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Last updated Oct 17, 2003.
It's time to get down to business in creating the requirements to define what objectives to meet. The first rule for beginning a Web site project is to get to know the audience. This is the first rule because the work surrounding the Web site is about helping visitors get what they need while meeting the goals for the Web site.
Getting to Know You, the Audience
How do you get to know an audience? Through a number of ways, and the only restriction is budget. Start by listening to the marketing department if the company has one, read customer emails and bulletin board comments, and you'll start to get a feel for a typical customer profile. If possible, gather data by conducting surveys or focus groups. A user profile ideally includes information such as age, gender, occupation, online frequency, connection speed, computer hardware and software information, location, online habits, and household income and spending (among other factors, depending on the site).
A site selling groceries may target mothers. Two profiles come out of the research: working mothers and stay-at-home mothers. A summary describes the average working mother and the average stay-at-home mother by age, neighborhood, hobbies, likes, and dislikes. Prioritizing determines which group the site should target first. Let's say the working mother is the higher priority. The site would focus its message surrounding a long day at work and coming home to the family with no time to shop. Do it from the comfort of your home, and have the groceries picked and delivered. This process is a way to get a real-world understanding of the users' personas.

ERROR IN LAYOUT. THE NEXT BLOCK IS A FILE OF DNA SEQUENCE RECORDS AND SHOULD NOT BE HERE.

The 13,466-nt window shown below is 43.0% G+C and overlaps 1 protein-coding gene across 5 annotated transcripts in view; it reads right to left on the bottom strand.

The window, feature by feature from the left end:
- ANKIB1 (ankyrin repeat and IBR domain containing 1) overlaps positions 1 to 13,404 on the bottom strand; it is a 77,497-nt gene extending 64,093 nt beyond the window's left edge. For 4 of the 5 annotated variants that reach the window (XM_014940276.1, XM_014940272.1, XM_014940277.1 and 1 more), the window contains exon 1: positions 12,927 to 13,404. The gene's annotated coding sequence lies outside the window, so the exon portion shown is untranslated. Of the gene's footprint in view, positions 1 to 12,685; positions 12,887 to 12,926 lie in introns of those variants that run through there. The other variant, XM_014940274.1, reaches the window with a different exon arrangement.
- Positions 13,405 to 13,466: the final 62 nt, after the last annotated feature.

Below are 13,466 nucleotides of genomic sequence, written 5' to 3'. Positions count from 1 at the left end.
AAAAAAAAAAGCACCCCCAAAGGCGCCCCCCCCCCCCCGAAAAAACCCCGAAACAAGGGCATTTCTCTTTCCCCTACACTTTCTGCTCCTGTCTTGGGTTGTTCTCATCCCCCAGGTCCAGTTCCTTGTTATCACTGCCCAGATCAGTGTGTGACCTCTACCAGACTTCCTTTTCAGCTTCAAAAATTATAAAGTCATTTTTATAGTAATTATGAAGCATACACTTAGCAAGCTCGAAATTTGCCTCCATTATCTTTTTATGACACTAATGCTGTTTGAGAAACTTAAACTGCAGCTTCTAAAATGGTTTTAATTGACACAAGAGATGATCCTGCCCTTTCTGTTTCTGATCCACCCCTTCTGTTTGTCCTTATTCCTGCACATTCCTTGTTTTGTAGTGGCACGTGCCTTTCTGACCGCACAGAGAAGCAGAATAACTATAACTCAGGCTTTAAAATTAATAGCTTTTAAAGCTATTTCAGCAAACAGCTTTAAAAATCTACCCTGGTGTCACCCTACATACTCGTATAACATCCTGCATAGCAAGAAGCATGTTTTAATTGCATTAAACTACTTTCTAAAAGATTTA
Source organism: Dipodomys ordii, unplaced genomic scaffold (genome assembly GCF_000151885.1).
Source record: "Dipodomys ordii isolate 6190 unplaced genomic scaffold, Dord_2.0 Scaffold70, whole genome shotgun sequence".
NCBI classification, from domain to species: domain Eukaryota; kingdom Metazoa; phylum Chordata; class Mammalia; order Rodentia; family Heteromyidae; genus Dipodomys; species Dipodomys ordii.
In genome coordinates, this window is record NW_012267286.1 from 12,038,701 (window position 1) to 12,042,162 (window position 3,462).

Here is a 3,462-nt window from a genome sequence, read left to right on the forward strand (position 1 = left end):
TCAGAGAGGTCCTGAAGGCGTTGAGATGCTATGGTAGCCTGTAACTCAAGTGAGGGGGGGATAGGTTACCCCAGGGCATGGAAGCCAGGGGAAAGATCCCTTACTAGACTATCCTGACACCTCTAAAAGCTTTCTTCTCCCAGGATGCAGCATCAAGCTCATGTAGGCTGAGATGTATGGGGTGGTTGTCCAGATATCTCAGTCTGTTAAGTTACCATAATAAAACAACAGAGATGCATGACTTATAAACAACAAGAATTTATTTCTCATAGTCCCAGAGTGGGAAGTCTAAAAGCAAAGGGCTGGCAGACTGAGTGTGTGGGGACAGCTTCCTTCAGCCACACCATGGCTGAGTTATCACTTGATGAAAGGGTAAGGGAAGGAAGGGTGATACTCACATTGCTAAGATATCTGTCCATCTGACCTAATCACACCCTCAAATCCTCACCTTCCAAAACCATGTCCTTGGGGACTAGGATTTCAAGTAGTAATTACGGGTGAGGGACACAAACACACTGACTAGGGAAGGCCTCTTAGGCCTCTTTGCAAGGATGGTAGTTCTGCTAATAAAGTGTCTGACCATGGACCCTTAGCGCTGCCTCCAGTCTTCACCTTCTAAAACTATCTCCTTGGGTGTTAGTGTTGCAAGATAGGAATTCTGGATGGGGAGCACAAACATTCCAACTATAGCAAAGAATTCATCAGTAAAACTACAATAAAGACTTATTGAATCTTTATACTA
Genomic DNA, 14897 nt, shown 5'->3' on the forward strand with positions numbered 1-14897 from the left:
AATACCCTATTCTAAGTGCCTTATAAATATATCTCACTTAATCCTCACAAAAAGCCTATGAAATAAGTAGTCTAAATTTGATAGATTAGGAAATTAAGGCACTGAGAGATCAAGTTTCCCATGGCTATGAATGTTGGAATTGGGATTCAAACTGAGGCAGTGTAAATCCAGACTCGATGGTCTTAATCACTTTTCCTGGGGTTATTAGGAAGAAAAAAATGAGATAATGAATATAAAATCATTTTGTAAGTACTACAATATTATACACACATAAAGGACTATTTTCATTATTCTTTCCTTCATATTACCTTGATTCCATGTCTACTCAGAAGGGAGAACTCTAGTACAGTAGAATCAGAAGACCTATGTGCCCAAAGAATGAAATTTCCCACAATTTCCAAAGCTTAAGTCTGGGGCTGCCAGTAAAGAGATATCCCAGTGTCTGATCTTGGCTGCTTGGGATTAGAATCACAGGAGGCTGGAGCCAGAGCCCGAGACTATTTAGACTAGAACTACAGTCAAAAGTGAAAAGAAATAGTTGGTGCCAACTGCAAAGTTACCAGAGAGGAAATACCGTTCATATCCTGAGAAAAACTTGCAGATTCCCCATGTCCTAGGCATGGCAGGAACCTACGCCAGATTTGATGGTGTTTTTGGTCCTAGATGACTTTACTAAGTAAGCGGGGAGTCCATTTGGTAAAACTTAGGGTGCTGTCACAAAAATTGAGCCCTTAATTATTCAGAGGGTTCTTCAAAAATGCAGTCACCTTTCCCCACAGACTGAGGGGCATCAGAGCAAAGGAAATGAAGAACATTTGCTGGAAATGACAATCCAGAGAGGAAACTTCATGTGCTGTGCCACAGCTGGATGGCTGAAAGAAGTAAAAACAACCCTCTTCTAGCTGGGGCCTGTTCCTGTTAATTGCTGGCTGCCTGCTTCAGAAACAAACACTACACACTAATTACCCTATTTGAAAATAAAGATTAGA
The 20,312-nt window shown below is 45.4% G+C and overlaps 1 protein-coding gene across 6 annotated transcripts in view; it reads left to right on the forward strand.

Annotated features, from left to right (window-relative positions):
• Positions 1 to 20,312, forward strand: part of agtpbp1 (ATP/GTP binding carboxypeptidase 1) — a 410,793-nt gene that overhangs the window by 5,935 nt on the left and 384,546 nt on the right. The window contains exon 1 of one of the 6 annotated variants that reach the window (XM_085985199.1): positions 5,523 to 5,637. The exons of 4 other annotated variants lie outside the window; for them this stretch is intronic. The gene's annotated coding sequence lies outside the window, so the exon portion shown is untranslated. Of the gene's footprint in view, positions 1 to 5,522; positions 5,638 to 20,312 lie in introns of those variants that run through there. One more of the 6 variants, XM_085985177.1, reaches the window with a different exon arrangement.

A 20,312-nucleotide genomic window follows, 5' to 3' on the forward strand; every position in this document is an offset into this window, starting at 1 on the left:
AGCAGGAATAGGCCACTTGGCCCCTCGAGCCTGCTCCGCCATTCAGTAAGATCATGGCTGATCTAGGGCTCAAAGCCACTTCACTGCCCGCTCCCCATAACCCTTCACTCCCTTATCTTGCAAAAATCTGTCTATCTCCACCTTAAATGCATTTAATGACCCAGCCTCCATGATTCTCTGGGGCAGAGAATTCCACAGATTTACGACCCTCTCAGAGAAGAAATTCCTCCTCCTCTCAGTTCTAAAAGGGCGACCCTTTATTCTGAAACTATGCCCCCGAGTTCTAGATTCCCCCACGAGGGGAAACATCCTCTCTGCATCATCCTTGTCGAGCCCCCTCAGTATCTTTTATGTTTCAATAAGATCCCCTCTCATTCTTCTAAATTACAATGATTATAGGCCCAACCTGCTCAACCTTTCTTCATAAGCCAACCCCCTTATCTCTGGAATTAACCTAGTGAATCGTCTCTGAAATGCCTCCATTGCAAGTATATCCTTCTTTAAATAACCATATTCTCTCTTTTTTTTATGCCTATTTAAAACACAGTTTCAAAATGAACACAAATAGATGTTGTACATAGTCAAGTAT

Where do you start? First, take a "user-centered" approach to design, add a cup of easy-to-use, and everything will be A-OK. The work takes more than this, but it's a start.
After identifying goals to ensure that the Web site meets a real need, it's time to get your hands dirty. The seeds of the project are planted, and it's only a matter of time before you're ready for cultivation to a full-fledged site.
Leave Little Room for Multiple Interpretation
When gathering requirements, clarify to everyone involved the purpose of the requirements because it means different things to different people. Some organizations have multiple requirements gathering stages, starting with high-level requirements working to the more detailed design requirements.
A frequent problem with requirements documentation is vagueness. "Provide client support for 14 days after implementation" is ambiguous. What does support mean? Other words that sound good, but are considered vague include the following:
One way to improve the previous requirement is by explaining what "support" means. "Provide client support for 14 calendar days after implementation. The support includes fixing bugs, ensuring that the site uptime is 99%, and reviewing the error logs and addressing the errors."
The trick is to target measurable goals or think SMART: Specific, Measurable, Attainable, Realistic, Tangible. The error log has 20 errors. At the end of the 14 calendar days, how many errors are left? The result tells you whether or not the contractor met the requirement. "14 days" can be interpreted two ways: calendar (every day including weekends) and business (typically Monday through Friday, counting as five days).